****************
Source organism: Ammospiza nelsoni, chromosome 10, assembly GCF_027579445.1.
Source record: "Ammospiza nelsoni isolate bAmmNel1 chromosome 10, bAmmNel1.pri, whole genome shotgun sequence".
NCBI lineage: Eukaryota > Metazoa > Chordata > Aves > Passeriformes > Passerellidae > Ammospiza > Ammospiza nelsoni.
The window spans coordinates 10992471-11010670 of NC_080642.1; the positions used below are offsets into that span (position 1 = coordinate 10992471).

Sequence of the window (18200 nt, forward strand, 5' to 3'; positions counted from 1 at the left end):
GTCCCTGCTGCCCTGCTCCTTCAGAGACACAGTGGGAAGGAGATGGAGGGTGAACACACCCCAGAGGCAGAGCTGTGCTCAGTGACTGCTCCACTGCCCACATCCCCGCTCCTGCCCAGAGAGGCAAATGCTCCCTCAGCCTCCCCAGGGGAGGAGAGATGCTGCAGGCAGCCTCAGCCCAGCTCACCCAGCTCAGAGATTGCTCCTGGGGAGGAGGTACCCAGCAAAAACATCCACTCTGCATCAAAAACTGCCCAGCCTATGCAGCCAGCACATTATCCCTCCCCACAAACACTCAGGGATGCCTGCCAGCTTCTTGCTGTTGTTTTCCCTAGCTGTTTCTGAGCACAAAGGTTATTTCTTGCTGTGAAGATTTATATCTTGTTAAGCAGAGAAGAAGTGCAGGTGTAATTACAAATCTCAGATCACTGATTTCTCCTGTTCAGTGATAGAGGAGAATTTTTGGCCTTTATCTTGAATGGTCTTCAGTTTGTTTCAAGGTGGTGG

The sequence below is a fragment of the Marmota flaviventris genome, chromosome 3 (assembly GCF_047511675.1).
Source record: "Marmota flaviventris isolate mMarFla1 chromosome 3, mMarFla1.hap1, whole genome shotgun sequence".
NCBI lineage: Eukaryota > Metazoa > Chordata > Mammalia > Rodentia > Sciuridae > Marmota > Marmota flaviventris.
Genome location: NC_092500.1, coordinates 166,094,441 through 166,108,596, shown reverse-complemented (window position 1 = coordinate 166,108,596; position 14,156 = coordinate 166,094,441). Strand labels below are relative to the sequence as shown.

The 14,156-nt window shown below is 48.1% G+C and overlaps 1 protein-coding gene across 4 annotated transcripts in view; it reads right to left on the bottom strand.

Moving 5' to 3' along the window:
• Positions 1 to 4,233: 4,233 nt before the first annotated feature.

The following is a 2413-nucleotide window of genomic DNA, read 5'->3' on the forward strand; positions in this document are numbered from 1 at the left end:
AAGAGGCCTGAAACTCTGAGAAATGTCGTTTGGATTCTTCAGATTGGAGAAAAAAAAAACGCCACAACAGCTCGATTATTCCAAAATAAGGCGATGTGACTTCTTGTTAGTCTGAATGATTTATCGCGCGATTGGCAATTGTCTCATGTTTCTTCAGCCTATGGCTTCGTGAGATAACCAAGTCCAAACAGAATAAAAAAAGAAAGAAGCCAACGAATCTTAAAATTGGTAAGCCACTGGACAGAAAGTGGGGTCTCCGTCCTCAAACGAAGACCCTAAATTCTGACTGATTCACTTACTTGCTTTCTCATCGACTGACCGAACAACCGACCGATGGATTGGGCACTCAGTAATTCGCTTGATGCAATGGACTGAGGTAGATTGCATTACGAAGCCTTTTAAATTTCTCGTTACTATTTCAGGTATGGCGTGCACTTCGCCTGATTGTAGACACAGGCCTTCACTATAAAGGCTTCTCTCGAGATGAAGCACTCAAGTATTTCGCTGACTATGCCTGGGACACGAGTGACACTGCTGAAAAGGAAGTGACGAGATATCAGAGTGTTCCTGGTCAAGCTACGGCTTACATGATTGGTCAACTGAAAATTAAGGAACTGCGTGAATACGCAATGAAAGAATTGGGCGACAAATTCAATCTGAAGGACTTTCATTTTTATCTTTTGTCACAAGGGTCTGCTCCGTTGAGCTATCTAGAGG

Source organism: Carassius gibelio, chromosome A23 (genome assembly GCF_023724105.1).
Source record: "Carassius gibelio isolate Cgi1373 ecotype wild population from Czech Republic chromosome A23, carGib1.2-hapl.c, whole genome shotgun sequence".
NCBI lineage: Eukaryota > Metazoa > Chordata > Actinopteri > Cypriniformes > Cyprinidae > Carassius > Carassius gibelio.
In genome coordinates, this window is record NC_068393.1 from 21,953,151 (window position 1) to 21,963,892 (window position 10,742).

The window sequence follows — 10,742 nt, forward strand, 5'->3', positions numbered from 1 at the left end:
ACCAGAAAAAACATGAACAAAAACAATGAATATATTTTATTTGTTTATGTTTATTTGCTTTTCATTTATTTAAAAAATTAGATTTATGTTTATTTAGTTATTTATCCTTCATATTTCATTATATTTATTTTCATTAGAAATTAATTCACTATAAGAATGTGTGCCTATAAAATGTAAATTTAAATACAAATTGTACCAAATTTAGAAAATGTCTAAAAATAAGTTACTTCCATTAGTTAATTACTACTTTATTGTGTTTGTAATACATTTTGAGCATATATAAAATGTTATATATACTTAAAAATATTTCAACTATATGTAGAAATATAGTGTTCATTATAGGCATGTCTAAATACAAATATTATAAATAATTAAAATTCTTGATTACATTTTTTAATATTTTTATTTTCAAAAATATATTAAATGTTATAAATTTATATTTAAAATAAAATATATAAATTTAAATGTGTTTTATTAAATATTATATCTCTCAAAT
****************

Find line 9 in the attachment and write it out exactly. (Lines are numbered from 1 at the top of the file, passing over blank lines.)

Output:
NCBI lineage: Eukaryota > Metazoa > Chordata > Mammalia > Rodentia > Sciuridae > Marmota > Marmota flaviventris.